Could short-term pain give way to long-term gain for iron ore?

Iron ore’s collapse from giddy highs of upwards of US$230/t to under US$100/t appears to have subsided for now as iron ore prices posted a sharp bounce back above US$120/t last week.

The factors that led to the decline are well documented, primarily mandates from the Chinese Government for Chinese steel makers to keep production flat year-on-year after profit hungry mills produced 12.2% more in the first six months of 2021 than they did in 2020.

The 61% fall in iron ore prices that followed May’s highs shook out a number of small, low grade producers who used the tinder provided by high prices to open direct shipping operations, combining with higher than normal freight costs to send their short-lived operations back into mothballs.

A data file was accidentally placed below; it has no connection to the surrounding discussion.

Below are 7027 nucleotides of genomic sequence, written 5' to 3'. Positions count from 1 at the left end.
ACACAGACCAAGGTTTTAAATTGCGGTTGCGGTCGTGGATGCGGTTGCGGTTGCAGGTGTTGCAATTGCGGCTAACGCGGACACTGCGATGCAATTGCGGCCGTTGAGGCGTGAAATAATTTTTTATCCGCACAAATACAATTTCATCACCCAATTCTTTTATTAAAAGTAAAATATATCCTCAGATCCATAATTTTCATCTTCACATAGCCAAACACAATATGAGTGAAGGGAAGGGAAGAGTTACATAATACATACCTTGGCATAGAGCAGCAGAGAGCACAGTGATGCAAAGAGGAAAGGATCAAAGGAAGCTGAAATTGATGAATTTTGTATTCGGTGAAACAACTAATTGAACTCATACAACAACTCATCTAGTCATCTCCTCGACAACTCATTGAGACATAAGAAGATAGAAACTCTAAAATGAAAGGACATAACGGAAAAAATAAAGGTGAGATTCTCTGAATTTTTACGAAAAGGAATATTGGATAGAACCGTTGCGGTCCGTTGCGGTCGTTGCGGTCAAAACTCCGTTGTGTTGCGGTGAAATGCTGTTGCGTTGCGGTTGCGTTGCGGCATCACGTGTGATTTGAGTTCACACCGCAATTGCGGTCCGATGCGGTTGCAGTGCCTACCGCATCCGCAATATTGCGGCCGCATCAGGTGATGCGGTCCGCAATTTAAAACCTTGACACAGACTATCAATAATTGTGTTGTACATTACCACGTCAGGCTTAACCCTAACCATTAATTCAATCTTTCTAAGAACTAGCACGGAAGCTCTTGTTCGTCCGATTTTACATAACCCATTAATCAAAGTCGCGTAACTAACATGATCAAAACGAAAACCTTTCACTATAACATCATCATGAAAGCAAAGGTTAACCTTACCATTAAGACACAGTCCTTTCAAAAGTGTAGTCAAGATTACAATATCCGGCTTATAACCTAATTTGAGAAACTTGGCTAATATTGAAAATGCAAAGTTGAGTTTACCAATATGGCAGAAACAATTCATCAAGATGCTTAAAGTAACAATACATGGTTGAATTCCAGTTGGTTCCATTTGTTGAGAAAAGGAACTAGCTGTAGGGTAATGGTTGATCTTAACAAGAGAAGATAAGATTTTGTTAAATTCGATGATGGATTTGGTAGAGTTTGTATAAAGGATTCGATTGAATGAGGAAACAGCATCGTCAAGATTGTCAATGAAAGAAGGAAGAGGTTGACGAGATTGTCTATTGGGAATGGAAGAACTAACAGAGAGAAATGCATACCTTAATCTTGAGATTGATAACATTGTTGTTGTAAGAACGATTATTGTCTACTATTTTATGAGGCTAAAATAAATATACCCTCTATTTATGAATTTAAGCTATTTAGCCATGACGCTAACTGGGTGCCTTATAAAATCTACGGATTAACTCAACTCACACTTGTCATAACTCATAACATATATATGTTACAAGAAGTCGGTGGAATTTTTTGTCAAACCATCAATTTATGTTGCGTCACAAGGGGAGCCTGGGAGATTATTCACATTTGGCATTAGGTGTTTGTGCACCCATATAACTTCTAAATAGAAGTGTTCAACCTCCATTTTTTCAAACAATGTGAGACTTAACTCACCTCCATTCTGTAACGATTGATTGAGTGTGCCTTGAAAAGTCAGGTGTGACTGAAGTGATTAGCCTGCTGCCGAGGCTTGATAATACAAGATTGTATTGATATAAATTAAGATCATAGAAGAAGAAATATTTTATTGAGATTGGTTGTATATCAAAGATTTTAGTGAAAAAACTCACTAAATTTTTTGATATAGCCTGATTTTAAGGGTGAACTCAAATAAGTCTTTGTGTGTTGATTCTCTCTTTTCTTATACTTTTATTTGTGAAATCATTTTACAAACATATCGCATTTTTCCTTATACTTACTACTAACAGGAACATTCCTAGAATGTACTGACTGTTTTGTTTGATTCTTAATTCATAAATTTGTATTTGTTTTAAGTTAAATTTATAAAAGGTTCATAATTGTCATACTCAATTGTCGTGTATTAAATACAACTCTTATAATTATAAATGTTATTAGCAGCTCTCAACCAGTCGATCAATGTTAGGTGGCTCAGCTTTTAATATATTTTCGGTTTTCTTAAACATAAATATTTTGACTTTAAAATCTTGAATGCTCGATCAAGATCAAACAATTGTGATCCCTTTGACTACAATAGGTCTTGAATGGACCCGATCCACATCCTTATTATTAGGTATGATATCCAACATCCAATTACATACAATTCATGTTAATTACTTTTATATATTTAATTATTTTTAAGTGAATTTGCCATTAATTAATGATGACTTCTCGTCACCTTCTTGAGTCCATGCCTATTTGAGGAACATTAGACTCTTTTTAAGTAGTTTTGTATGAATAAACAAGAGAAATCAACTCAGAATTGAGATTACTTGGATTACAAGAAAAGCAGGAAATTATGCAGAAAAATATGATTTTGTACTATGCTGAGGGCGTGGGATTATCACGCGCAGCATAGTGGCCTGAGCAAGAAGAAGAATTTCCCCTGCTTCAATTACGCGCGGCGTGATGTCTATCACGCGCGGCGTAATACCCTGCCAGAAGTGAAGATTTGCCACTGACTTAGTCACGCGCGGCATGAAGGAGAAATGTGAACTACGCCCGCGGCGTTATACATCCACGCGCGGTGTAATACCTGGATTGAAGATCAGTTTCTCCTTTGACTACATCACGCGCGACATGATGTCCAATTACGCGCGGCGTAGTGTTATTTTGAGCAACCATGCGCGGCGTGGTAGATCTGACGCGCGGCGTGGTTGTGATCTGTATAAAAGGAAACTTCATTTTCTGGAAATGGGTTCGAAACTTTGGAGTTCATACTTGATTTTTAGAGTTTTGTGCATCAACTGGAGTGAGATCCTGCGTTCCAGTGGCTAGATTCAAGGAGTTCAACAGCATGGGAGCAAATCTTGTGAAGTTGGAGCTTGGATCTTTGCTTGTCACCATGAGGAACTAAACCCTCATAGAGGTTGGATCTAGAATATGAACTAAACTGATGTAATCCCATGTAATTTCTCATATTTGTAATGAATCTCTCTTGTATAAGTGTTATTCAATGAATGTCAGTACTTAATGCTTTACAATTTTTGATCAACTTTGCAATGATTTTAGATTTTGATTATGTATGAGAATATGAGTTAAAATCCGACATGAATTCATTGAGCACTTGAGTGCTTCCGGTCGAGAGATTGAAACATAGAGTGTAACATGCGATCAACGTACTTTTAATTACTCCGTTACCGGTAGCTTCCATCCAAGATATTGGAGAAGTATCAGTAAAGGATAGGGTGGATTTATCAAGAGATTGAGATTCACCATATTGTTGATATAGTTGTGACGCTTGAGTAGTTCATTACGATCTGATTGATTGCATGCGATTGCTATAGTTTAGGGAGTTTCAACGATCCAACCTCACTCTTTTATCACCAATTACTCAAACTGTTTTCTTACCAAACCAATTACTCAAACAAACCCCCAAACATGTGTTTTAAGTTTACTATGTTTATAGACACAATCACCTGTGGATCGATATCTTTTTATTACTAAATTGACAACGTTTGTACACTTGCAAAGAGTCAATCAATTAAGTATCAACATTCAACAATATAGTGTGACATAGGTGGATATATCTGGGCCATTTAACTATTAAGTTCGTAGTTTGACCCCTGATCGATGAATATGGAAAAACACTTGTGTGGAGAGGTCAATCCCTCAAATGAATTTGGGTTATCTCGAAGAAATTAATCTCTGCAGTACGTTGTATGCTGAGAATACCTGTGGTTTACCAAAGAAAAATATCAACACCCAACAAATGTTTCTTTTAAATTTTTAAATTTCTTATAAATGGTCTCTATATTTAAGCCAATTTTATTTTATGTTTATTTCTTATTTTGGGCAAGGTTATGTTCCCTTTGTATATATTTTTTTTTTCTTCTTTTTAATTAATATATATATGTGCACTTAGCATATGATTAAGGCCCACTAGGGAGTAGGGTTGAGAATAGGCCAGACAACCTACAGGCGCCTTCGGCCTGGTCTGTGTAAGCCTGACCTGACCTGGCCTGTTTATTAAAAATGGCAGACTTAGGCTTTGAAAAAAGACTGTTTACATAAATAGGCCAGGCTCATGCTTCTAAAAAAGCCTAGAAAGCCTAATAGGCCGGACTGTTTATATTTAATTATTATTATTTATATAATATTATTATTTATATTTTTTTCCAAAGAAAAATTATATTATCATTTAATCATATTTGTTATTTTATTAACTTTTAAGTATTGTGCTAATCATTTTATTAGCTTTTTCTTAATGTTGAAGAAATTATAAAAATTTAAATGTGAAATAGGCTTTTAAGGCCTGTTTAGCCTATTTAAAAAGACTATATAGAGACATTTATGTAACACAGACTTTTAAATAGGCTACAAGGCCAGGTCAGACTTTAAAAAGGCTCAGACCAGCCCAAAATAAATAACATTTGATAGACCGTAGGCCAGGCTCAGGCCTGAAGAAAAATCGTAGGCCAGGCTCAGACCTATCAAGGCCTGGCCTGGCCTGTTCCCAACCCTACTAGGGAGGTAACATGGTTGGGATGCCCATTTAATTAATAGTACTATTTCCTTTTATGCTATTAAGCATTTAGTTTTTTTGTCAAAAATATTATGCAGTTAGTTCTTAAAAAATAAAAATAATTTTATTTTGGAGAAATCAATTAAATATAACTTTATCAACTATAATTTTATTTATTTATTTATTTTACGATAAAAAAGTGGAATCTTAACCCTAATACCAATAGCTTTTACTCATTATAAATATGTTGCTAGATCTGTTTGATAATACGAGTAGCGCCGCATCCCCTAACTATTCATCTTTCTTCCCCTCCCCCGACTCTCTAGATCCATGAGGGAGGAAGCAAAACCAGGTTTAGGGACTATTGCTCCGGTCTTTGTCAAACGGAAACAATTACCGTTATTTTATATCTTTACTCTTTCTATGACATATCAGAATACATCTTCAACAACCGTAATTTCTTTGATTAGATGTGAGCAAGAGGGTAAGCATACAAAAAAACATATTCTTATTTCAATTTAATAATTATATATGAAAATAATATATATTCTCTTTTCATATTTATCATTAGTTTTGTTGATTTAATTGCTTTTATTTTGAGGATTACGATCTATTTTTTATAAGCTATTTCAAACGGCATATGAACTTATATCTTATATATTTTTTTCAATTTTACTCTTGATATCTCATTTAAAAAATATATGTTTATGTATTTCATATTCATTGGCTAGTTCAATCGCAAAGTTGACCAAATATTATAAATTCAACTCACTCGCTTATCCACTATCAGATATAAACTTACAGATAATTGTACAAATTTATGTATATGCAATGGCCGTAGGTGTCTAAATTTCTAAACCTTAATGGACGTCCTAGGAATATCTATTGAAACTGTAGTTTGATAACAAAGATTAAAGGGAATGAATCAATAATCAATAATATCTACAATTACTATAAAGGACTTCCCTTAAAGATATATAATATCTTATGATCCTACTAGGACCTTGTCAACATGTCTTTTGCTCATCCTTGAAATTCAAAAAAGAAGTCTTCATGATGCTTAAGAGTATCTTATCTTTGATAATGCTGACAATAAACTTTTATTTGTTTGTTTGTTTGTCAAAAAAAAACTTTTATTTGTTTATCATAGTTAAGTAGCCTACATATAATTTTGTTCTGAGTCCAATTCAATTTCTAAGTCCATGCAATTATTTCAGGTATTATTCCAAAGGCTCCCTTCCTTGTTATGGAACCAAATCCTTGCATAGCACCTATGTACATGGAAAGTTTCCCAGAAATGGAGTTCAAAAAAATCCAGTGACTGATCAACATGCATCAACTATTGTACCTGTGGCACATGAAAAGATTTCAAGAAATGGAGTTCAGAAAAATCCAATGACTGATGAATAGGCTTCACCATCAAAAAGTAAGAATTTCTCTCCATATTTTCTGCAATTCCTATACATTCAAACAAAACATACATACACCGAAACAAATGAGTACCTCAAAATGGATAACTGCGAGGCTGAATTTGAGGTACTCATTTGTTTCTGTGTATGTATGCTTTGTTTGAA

Shareholders in the major iron ore miners have responded to the jitters in kind.

BHP (ASX:BHP) shares hit a record high of $54.06 on August 4 but are now 11.57% down year to date at $38.08. Rio Tinto (ASX:RIO) shares were worth $134.40 on the same day and are now trading at $102.26, while Fortescue Metals Group (ASX:FMG) stock fell 47% from record highs of $26.30 on July 29 to $13.91 last Thursday before recovering to $15 yesterday.

However, prices have staged a minor recovery, climbing back to US$123/t on Friday after two weeks of gains ended a three-month decline matched in percentage terms only by the post-GFC crash in 2008.

While some analysts see iron ore falling even lower next year into the US$75-80/t range, there are some who believe short-term pain could give way to long-term gain for the iron ore sector and, particularly, high grade producers.

 

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